“Curiosity killed the cat.” This friendly little ditty told to children across the country is intended to squelch the wandering mind of young kids so as not to annoy their parents. Oh, what a disservice we are doing to our future!
As Liz Wizeman argues in her book Multipliers, today’s most effective leaders amplify the capability and intelligence of their teams by accessing the collective wisdom of the group. She argues that the fundamental role of leaders today is no longer knowing and directing, but rather asking and listening. Curiosity is the critical ingredient!
But we don’t always see curiosity in leaders. Why not? One reason is that true curiosity requires a number of attributes that are more difficult to come by in today’s imposter-syndrome workplace:
Requirements for true curiosity
- Humility – To be curious is to accept that you don’t necessarily know everything. Otherwise, why ask other people for input? You have to believe that it’s at least possible that someone else may have a better answer than you.
- Confidence – To be curious also requires publicly acknowledging that you don’t know everything. So even if we are humble enough to believe we don’t know, we must have the confidence to admit that to others. Without confidence, the humility is a waste. I was recently listening to an M&A guy tell me about why more deals aren’t closing right now. I didn’t really understand his detailed explanation. I knew I didn’t – I had the humility to admit to myself that I wasn’t following. But because I used to be a finance guy, I felt like I was supposed to. I didn’t have the confidence to admit to this guy that I wasn’t following (I was worried about looking dumb). So I didn’t ask. As a result, I’ve had a conversation with an expert but still don’t know why more deals aren’t closing right now.
- Belief in the rationality of others – I once heard one of my heroes (Doug Stone) say that everyone is typically acting in rational ways that makes sense in their minds. If you don’t understand their behavior, ask questions to better understand them instead of writing them off as irrational. A slightly more famous leader (Abraham Lincoln) was also quoted as saying “I don’t like that man. I must get to know him better.” If you chalk up the behavior of others being “mad or bad,” then you miss out on an opportunity to learn from them. If instead you get curious, you just might change your mind, or at least understand better how to relate to them.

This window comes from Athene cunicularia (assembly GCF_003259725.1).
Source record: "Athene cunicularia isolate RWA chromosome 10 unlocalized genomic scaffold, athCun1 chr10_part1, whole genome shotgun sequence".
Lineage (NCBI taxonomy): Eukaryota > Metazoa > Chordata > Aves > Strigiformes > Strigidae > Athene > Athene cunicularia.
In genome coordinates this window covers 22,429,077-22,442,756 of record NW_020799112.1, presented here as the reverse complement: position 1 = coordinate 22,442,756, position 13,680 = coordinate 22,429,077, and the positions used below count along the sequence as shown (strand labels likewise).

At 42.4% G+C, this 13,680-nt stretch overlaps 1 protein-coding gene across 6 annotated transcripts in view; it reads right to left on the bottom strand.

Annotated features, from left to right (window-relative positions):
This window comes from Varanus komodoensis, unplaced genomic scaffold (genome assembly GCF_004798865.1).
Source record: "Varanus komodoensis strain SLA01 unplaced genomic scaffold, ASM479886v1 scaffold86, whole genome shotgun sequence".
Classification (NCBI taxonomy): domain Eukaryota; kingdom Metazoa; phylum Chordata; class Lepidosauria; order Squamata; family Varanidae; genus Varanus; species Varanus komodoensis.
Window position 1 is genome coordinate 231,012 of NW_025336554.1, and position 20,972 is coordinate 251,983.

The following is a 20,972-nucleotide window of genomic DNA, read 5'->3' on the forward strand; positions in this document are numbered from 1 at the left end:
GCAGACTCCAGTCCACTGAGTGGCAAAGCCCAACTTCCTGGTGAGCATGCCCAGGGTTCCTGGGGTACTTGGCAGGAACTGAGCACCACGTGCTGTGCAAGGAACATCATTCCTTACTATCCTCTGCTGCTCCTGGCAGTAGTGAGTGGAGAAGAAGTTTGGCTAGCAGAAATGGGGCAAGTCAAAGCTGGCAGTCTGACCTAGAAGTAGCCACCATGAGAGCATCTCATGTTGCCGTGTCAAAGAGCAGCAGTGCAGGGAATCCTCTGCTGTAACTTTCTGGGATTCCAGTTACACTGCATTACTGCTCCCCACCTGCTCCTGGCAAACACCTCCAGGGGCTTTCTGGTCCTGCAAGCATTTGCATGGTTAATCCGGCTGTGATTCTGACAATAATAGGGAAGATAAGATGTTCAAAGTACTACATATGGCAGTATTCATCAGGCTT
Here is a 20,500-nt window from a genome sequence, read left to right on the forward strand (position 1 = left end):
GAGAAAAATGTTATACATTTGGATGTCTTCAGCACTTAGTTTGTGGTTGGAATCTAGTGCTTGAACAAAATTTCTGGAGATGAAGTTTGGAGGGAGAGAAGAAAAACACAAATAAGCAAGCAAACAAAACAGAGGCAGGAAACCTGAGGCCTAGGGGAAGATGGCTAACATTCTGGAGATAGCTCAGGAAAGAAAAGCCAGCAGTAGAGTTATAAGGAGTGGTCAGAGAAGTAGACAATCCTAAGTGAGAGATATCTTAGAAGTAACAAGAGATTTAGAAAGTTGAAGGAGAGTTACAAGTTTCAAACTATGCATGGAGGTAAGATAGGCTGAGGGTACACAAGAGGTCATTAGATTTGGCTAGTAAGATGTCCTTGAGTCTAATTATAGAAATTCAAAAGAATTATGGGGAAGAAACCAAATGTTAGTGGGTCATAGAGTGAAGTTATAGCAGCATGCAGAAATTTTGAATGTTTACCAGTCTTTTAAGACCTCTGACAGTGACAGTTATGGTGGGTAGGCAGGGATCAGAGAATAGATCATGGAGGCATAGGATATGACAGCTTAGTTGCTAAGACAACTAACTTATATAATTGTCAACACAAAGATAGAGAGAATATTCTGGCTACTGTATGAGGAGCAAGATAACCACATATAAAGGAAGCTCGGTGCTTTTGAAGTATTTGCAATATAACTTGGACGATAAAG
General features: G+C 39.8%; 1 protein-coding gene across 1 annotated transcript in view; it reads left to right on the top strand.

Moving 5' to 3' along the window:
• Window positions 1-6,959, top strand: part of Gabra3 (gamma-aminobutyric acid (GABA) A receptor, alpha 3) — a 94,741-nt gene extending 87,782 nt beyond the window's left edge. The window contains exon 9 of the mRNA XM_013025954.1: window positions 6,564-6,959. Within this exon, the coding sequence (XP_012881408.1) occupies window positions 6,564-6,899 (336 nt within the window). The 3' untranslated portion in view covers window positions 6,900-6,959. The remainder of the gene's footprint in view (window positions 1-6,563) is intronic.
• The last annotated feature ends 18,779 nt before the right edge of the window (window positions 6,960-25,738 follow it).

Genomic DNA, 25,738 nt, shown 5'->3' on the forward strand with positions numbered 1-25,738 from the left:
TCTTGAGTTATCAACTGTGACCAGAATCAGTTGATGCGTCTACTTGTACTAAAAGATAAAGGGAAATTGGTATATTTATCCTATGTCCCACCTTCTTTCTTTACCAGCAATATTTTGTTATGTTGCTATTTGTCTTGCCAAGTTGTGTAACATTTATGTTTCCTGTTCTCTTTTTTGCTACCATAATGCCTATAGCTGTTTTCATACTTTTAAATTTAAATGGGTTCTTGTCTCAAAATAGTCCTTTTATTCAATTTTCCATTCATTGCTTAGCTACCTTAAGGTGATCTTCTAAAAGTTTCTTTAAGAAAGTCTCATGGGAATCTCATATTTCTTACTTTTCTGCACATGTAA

- Self-control – Curiosity also requires you to hold back from your advocacy, in order to tease out what others are saying. Have you ever been giving someone feedback when they jumped right into an explanation as to why your feedback isn’t relevant? How did that impact your willingness to give them more feedback? My guess is it shut you down a bit. Same philosophy here – if you ask me for my input, and then immediately jump in with your input, I’m back on the sidelines. But if you stay curious, you’re likely to draw me into revealing more and more of my thoughts on the topic. You can then decide later which of those you want to keep.
These are the characteristics of a truly curious leader. But why should we be that person?
A genuinely curious leader enables:
- Learning – In today’s idea-economy, learning is necessary for growth. Teams learn more under leaders who are curious enough to ask questions and draw out the full thinking of their team members.
- Teaching – By being consistently curious, you start to create the expectation among your team members that you are going to ask a bunch of questions. Therefore, they need to think independently, critically, and defend their ideas.
- Calming – Curiosity can be really disarming in a high-stakes moment. Ever respond to someone yelling at you with “What’s going on for you right now? Can you help me understand your point of view better?” Such questions get people out of their triggered rat-brains and into their rational minds, and help them feel heard so they can move on to problem-solving.
- Creativity – When you ask questions, you validate people. When you validate people, they become more confident offering new ideas. And when you encourage more new ideas, you’re likely to expand your options.
Curiosity is not the only requirement for effective leadership, but it is a crucial ingredient. It requires confidence, humility, belief in the rationality of others, and self-control. If you can manage it, you’re likely to get more learning, teaching, calming, and creativity out of your teams. Best part is – it’s free! Why not get curious and see what you learn!
Ben works in HR/OD at Merrimack Pharmaceuticals, a Cambridge company dedicated to the simple goal of trying to cure cancer… no big deal! Ben’s on his second career, having spent his first in business/strategy consulting, mostly with Bain & Co and Monitor Group, which basically just means he relies on MS Excel to solve virtually any problem he faces. If he’s not coaching or working with colleagues on their approach to leadership, he’s helping teams create effective dynamics or planning a recognition program to motivate employees. And sometimes, he’s chasing his wife around the ice hockey rink in his weekly pick-up game, or playing tennis, squash, skiing, hiking, mountain biking, or anything else to expend his nervous energy!